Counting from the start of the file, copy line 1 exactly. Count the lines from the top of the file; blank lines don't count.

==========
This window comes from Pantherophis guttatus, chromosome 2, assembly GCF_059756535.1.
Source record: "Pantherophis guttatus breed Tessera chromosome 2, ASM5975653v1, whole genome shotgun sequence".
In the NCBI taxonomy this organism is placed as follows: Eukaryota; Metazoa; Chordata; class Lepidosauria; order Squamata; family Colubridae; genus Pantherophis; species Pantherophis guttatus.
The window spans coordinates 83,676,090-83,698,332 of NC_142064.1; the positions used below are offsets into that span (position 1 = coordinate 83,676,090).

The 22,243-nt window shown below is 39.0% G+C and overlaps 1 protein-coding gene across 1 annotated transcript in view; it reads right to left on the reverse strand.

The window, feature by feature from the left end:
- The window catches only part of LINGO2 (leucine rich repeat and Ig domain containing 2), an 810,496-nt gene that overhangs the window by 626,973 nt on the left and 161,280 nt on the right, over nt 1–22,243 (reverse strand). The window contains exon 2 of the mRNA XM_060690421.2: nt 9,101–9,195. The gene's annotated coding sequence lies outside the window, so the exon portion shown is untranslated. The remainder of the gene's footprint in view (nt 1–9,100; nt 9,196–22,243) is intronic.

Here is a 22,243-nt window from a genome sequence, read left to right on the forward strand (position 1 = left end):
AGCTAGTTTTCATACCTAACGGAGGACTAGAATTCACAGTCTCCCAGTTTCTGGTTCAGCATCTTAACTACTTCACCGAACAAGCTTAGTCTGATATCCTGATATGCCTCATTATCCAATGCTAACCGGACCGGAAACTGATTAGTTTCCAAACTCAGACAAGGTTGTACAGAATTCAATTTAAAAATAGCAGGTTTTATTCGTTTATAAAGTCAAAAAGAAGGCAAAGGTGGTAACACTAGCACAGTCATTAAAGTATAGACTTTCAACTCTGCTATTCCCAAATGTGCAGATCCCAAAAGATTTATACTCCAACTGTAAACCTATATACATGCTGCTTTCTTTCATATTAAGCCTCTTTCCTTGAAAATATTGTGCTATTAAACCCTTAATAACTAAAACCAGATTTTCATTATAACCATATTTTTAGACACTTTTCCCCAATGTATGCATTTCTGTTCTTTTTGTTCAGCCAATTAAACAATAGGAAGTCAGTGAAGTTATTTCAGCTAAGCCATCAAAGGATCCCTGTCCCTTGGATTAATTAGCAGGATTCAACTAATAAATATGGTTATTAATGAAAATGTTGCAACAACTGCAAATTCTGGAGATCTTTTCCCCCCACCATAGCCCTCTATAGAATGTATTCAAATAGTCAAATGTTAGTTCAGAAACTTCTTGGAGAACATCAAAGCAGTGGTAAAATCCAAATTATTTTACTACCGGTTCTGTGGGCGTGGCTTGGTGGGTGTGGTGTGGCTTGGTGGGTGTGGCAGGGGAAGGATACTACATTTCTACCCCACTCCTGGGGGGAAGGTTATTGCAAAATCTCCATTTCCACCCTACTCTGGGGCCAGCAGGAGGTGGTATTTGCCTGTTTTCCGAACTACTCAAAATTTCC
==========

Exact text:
This window comes from Pantherophis guttatus, chromosome 2, assembly GCF_059756535.1.